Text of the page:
In Seven Days exceeds expectations

A photo of actors performing on stage the Grand Theatre in In Seven Days. CREDIT: DAHLIA KATZ
In Seven Days by Jordi Mand exceeded reporter Zoë King’s expectations with its captivating story and dynamic actors seen across The Grand Theatre’s Spriet Stage.

On the opening night of In Seven Days at the Grand Theatre, I had the privilege of sitting within three rows of the playwright for this very touching production. Jordi Mand, whose words were beautifully brought to life at the theatre, left the entire audience deeply moved as the actors portrayed a Jewish family navigating challenging times. The 90-minute show, affectionately branded, “a comedy about death,” made me think about saying goodbye to loved ones, MAID (Medical Assistance in Dying), and how religion might affect the MAID process.

Although In Seven Days has now concluded its run in London, this article paints a picture of what I personally took away from this production.

To set the scene, the backdrop of each act was a London family home with an open concept living room and kitchen. This was a very traditionally styled home with its warm-coloured floral wallpaper that created a cozy feeling throughout the house.

The Fanshawe College Student Services and Here For You logos are shown. A young woman is shown sitting at a desk. Text states: Supoort comes in many forms. Experience flexible services that support you where you are.


There were only five actors on the stage throughout the show and each of them had their own sense of character, all of which have remained ingrained in me since.

We meet Samuel (Ron Lea), the father, an established lawyer who has unfortunately suffered from cancer for years. Even though there was a point that he was in remission, the cancer has come back, and much worse, which has caused great pain for him.

Samuel’s daughter, Rachel (Shaina Silver-Baird) has followed in her father’s footsteps and become a lawyer for a firm in Toronto. The father/daughter bond between Rachel and Samuel is very strong and the audience could feel that in many ways. One of the moments that stuck with me when it came to this relationship was when Samuel mentioned how even when Rachel went off to university, whenever she was having a tough time or if she was nervous for an interview, he would call her and sing the hit Stevie Wonder song “I Just Called to Say I Love You,” to calm her down.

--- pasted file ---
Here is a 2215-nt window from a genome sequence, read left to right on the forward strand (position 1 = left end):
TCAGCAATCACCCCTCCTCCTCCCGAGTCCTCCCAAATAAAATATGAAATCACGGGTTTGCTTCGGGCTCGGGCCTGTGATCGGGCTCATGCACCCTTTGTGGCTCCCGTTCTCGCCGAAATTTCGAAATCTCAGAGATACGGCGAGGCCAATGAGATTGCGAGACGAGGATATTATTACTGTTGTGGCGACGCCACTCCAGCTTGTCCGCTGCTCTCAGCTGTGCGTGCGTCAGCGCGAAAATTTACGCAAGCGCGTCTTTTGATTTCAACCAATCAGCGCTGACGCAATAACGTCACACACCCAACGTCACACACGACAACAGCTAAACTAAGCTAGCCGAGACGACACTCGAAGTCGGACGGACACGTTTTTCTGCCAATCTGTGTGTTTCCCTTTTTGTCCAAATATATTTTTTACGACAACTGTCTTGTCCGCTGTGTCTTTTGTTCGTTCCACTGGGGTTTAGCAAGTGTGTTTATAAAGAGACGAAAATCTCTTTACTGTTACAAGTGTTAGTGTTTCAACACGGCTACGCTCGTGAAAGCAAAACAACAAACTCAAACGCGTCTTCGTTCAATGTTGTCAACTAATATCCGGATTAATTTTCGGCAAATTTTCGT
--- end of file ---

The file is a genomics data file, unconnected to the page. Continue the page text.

The character of Shelley (Mairi Babb), meanwhile, is Samuel’s girlfriend and takes great care of him during the challenging times of his diagnosis. Shelley’s love for both Samuel and Rachel made her a beautiful role in this family dynamic.

Darren (Brendan McMurtry- Howlett) is Rachel’s boyfriend, a DJ. Samuel, being a protective father hasn’t always been very fond of the boyfriend because he doesn’t feel as though Darren could provide for his daughter. Oh, how this changed by the end of the production!

Eli (Ralph Small), the Rabi and one of Samuel’s best friends, faces a few battles of choosing to honour his religion or a great friend’s wishes.

The production begins with a very overworked and professionally dressed Rachel visiting Samuel and Shelley. After settling in at the house and bickering with Shelley from one thing to the next—including bringing the wrong bagels and her relationship with Darren ending—Rachel uncovers the sad news that her father had decided months ago that MAID is something he wanted to do.

In much denial and not wanting her father to go through with this, Rachel spends the entire night researching treatments to help convince her father not to proceed with MAID. However, Samuel has made up his mind and accepted that this is his best option.

Through the darkness, light is brought back onto the stage when Samuel decides to pop the question to Shelley and have the wedding right there in the living room before it’s time for them to say goodbye. Another act of brightness happens when Darren visits the house during this hard time and the audience finds out that Rachel is carrying his child.

Over the course of the seven days depicted in the show, three moments stick out most in my mind:

  1. Darren and Samuel’s conversation in the kitchen as they share ice-cream one late night. This is when Samuel realizes that Darren could provide and take care of Rachel when he is gone.
  2. Eli and Samuel discussing the matters of how Eli feels towards being in the room when the medicine is administered and his conflicted thoughts due to religious purposes.
  3. After Samuel passes, Rachel plays the voice note that her father had created of him singing the above-mentioned Stevie Wonder song.

There were so many amazing parts of this production that I could truly go on and on. Mand did such an amazing job of showing this family that many could relate to, whether Jewish or non-Jewish. Truthfully, I loved this production so much that I even stayed after to take a picture with Mand. Although this article sprinkled on many parts of what is seen in the show, there is still so much more to uncover. In Seven Days now makes its way to Toronto and will next be performing at the The Greenwin Theatre’s Meridian Arts Centre in North York.